Jean-Philippe and Jean-Guillaume Bret have been a force for excellence in the Mâconnais, pushing their wines to the region’s heights via Domaine de la Soufrandière as well as their trading company. Their talent and commitment come through in each and every one of their beautifully mineral cuvées, as well as their great respect for the earth. We spoke to them to find out more.
Inheriting the earth
It was in the year 2000 that Jean-Philippe and Jean-Guillaume Bret took over the family’s Domaine de la Soufrandière. It first came into the hands of the Brets in 1947, when Jules Bret – a doctor of medicine and paternal grandfather to the brothers – settled at the domain. Located in Vinzelles, in the southern Mâconnais, the vineyards covered just 4 hectares of the Pouilly-Vinzelles appellation at the time, growing on the ‘Les Quarts’ and ‘Les Longeays’ climats. They had a sharecropping arrangement, with the Vinzelles cooperative taking care of the harvest and the selling of the cuvées.
The Bret brothers grew up in the outskirts of Paris but spent all of their holidays in Vinzelles with their grandparents. These are idyllic recollections for Jean-Philippe and Jean-Guillaume, smattered with memories of tranquil fishing and mushroom-picking, where the wild fauna and flora had been left to flourish naturally.
“This desire to return to Vinzelles and take up the family domain was a childhood dream. Once planted, the idea couldn’t be stopped, and we took a little time after our viticulture studies before committing to the domain definitively,” explains Jean-Philippe.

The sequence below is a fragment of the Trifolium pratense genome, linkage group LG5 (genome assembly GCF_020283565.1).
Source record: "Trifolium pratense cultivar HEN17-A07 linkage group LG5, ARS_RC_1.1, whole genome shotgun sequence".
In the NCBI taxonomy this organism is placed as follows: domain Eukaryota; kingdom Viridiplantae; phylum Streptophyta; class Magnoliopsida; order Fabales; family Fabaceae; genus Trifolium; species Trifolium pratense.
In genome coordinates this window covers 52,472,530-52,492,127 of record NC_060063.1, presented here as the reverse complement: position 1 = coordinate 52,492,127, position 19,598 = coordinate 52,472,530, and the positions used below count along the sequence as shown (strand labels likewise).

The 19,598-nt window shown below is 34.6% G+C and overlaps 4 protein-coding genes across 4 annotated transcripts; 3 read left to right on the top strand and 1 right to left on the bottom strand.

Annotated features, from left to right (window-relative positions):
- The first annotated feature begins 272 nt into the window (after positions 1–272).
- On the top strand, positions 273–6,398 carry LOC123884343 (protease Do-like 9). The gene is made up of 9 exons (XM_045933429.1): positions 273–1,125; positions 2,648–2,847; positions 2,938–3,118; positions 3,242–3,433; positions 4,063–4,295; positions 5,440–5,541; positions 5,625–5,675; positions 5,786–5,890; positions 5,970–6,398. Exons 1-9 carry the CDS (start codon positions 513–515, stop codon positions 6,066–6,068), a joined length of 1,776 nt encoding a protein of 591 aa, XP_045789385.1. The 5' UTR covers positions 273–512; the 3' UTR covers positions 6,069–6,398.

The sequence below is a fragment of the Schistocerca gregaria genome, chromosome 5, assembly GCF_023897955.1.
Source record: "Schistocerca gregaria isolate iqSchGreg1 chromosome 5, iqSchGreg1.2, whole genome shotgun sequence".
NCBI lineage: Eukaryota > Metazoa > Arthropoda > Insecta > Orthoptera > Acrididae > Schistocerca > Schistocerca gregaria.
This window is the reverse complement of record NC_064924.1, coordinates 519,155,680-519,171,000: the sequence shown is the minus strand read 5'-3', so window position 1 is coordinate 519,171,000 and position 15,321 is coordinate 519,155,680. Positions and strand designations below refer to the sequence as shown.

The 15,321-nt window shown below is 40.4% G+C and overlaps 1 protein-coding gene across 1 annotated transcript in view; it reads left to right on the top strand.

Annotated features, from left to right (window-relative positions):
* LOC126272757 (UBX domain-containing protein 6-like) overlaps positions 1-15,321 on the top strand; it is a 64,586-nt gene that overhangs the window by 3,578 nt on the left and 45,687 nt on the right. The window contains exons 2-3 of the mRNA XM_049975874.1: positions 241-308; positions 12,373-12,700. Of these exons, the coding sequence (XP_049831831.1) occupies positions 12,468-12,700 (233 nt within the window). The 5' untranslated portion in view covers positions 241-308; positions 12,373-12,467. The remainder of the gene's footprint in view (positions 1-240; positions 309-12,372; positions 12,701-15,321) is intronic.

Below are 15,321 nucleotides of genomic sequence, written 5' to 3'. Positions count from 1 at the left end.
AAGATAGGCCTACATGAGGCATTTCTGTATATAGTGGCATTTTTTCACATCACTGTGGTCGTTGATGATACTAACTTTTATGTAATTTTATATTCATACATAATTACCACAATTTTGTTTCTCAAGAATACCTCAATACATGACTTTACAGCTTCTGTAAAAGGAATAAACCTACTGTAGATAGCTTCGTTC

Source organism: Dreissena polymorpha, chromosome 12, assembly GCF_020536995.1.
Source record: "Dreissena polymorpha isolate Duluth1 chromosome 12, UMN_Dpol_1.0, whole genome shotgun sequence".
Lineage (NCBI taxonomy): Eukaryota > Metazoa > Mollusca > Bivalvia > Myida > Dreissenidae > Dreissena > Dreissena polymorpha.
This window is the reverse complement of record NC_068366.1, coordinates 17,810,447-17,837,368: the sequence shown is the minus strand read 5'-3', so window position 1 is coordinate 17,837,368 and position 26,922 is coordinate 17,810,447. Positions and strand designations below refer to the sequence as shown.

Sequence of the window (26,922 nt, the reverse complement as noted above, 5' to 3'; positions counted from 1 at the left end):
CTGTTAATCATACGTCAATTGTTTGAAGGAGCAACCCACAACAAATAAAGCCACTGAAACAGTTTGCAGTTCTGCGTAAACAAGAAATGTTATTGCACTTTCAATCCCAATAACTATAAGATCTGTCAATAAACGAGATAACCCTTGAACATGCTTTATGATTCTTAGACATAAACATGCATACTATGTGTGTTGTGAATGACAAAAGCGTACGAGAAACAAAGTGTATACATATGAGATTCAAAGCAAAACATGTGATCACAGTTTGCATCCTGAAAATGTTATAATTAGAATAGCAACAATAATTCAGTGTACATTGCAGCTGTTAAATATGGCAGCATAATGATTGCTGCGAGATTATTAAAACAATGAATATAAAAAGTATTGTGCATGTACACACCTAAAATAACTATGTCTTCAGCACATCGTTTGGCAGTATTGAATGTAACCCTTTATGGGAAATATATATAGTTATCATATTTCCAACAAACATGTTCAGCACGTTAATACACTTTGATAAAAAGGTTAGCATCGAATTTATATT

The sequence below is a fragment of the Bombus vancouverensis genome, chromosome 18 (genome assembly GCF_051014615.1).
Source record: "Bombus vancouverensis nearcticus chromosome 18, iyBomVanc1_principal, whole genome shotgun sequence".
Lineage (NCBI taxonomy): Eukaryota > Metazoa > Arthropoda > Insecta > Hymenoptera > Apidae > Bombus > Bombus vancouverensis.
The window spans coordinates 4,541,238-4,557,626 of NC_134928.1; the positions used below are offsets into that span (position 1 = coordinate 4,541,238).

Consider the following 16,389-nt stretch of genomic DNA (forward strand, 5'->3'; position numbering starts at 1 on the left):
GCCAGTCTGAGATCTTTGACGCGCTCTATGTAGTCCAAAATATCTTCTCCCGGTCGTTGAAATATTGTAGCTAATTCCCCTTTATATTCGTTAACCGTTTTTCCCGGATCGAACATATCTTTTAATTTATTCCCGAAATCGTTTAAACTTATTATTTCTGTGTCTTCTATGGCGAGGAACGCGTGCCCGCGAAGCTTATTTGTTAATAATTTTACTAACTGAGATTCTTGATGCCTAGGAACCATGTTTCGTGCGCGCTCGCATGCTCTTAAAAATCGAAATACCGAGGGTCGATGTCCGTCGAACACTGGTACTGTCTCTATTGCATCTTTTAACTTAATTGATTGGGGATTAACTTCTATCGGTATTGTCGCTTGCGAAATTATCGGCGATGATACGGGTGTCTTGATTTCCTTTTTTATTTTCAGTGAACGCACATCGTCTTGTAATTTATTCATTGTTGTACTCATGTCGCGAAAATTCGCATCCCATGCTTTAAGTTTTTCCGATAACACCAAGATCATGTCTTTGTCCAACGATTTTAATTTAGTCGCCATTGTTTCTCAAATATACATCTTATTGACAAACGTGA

After gaining insightful experience in Burgundy, California, the Loire Valley, and the Rhône, the Bret brothers decided it was time to return home. In 2000, the domain’s vines covered 4.5 hectares in Pouilly-Vinzelles (a Mâcon micro-appellation of just 50 hectares). This was also their first vinification year, with a vintage matured and bottle at La Soufrandière, as well as the beginning of their venture into organics and biodynamics.
As time went on, their land grew with their ambitions. They acquired two Mâcon-Vinzelles parcels in 2004, including the famous Clos de Grand-Père. Then in 2006 and 2008, the domain took on three hectares in the Beaujolais-Leynes appellation. All of the vines, with ages ranging from 25 to 70 years old, are magnificently located in the mid- and upper- sections of a chalk and clay slope with perfect exposure to the south-east.